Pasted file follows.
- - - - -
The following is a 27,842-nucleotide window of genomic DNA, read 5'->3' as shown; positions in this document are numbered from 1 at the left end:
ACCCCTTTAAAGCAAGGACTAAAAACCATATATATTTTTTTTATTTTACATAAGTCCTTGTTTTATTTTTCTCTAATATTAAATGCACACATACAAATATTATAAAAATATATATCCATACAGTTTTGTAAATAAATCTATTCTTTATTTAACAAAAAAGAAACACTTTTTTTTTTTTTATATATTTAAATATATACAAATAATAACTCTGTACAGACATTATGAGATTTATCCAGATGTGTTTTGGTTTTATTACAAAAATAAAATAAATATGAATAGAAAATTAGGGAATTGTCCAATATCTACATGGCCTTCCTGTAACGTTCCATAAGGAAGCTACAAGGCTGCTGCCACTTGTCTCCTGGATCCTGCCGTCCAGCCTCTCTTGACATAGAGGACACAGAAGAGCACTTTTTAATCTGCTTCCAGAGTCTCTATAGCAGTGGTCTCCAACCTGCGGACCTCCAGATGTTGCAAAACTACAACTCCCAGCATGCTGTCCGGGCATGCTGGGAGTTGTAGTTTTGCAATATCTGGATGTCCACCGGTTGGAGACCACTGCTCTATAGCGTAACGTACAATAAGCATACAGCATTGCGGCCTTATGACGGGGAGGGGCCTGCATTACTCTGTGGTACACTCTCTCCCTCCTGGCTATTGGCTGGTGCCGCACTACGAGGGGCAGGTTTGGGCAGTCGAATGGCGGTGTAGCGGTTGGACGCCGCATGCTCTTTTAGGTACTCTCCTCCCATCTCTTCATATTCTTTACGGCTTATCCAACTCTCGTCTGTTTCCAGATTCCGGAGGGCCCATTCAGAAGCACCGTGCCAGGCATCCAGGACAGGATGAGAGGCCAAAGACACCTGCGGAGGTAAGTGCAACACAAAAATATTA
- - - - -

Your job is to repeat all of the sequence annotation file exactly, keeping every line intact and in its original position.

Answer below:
The following is a 27,842-nucleotide window of genomic DNA, read 5'->3' as shown; positions in this document are numbered from 1 at the left end:
ACCCCTTTAAAGCAAGGACTAAAAACCATATATATTTTTTTTATTTTACATAAGTCCTTGTTTTATTTTTCTCTAATATTAAATGCACACATACAAATATTATAAAAATATATATCCATACAGTTTTGTAAATAAATCTATTCTTTATTTAACAAAAAAGAAACACTTTTTTTTTTTTTATATATTTAAATATATACAAATAATAACTCTGTACAGACATTATGAGATTTATCCAGATGTGTTTTGGTTTTATTACAAAAATAAAATAAATATGAATAGAAAATTAGGGAATTGTCCAATATCTACATGGCCTTCCTGTAACGTTCCATAAGGAAGCTACAAGGCTGCTGCCACTTGTCTCCTGGATCCTGCCGTCCAGCCTCTCTTGACATAGAGGACACAGAAGAGCACTTTTTAATCTGCTTCCAGAGTCTCTATAGCAGTGGTCTCCAACCTGCGGACCTCCAGATGTTGCAAAACTACAACTCCCAGCATGCTGTCCGGGCATGCTGGGAGTTGTAGTTTTGCAATATCTGGATGTCCACCGGTTGGAGACCACTGCTCTATAGCGTAACGTACAATAAGCATACAGCATTGCGGCCTTATGACGGGGAGGGGCCTGCATTACTCTGTGGTACACTCTCTCCCTCCTGGCTATTGGCTGGTGCCGCACTACGAGGGGCAGGTTTGGGCAGTCGAATGGCGGTGTAGCGGTTGGACGCCGCATGCTCTTTTAGGTACTCTCCTCCCATCTCTTCATATTCTTTACGGCTTATCCAACTCTCGTCTGTTTCCAGATTCCGGAGGGCCCATTCAGAAGCACCGTGCCAGGCATCCAGGACAGGATGAGAGGCCAAAGACACCTGCGGAGGTAAGTGCAACACAAAAATATTA